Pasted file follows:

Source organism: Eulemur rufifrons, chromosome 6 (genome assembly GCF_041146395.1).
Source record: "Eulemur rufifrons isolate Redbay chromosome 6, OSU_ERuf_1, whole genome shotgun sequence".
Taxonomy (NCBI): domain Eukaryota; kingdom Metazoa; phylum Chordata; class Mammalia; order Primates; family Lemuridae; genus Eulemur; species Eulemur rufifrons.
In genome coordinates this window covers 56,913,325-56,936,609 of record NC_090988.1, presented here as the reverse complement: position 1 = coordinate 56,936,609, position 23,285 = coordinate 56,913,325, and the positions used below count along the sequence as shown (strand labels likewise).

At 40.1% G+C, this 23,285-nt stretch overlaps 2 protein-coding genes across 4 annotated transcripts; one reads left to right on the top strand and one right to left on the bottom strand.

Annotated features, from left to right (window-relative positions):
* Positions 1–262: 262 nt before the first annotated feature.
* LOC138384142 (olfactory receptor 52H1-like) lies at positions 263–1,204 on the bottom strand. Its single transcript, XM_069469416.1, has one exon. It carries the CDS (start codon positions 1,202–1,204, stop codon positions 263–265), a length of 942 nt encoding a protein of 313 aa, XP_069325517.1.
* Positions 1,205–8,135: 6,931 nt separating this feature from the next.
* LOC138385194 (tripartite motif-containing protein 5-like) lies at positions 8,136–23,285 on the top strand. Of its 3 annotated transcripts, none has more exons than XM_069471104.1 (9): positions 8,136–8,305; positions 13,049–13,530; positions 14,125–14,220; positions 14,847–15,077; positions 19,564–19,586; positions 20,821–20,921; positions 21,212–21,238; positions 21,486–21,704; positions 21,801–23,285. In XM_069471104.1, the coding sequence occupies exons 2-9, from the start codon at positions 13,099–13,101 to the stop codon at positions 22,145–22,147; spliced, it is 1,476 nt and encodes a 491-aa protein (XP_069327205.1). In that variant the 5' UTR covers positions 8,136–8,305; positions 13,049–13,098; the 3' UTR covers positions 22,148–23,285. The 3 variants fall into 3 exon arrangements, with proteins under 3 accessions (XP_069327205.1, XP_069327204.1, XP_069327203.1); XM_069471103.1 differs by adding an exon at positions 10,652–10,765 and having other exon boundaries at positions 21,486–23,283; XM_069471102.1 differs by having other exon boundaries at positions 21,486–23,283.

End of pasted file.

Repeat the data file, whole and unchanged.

Source organism: Eulemur rufifrons, chromosome 6 (genome assembly GCF_041146395.1).
Source record: "Eulemur rufifrons isolate Redbay chromosome 6, OSU_ERuf_1, whole genome shotgun sequence".
Taxonomy (NCBI): domain Eukaryota; kingdom Metazoa; phylum Chordata; class Mammalia; order Primates; family Lemuridae; genus Eulemur; species Eulemur rufifrons.
In genome coordinates this window covers 56,913,325-56,936,609 of record NC_090988.1, presented here as the reverse complement: position 1 = coordinate 56,936,609, position 23,285 = coordinate 56,913,325, and the positions used below count along the sequence as shown (strand labels likewise).

At 40.1% G+C, this 23,285-nt stretch overlaps 2 protein-coding genes across 4 annotated transcripts; one reads left to right on the top strand and one right to left on the bottom strand.

Annotated features, from left to right (window-relative positions):
* Positions 1–262: 262 nt before the first annotated feature.
* LOC138384142 (olfactory receptor 52H1-like) lies at positions 263–1,204 on the bottom strand. Its single transcript, XM_069469416.1, has one exon. It carries the CDS (start codon positions 1,202–1,204, stop codon positions 263–265), a length of 942 nt encoding a protein of 313 aa, XP_069325517.1.
* Positions 1,205–8,135: 6,931 nt separating this feature from the next.
* LOC138385194 (tripartite motif-containing protein 5-like) lies at positions 8,136–23,285 on the top strand. Of its 3 annotated transcripts, none has more exons than XM_069471104.1 (9): positions 8,136–8,305; positions 13,049–13,530; positions 14,125–14,220; positions 14,847–15,077; positions 19,564–19,586; positions 20,821–20,921; positions 21,212–21,238; positions 21,486–21,704; positions 21,801–23,285. In XM_069471104.1, the coding sequence occupies exons 2-9, from the start codon at positions 13,099–13,101 to the stop codon at positions 22,145–22,147; spliced, it is 1,476 nt and encodes a 491-aa protein (XP_069327205.1). In that variant the 5' UTR covers positions 8,136–8,305; positions 13,049–13,098; the 3' UTR covers positions 22,148–23,285. The 3 variants fall into 3 exon arrangements, with proteins under 3 accessions (XP_069327205.1, XP_069327204.1, XP_069327203.1); XM_069471103.1 differs by adding an exon at positions 10,652–10,765 and having other exon boundaries at positions 21,486–23,283; XM_069471102.1 differs by having other exon boundaries at positions 21,486–23,283.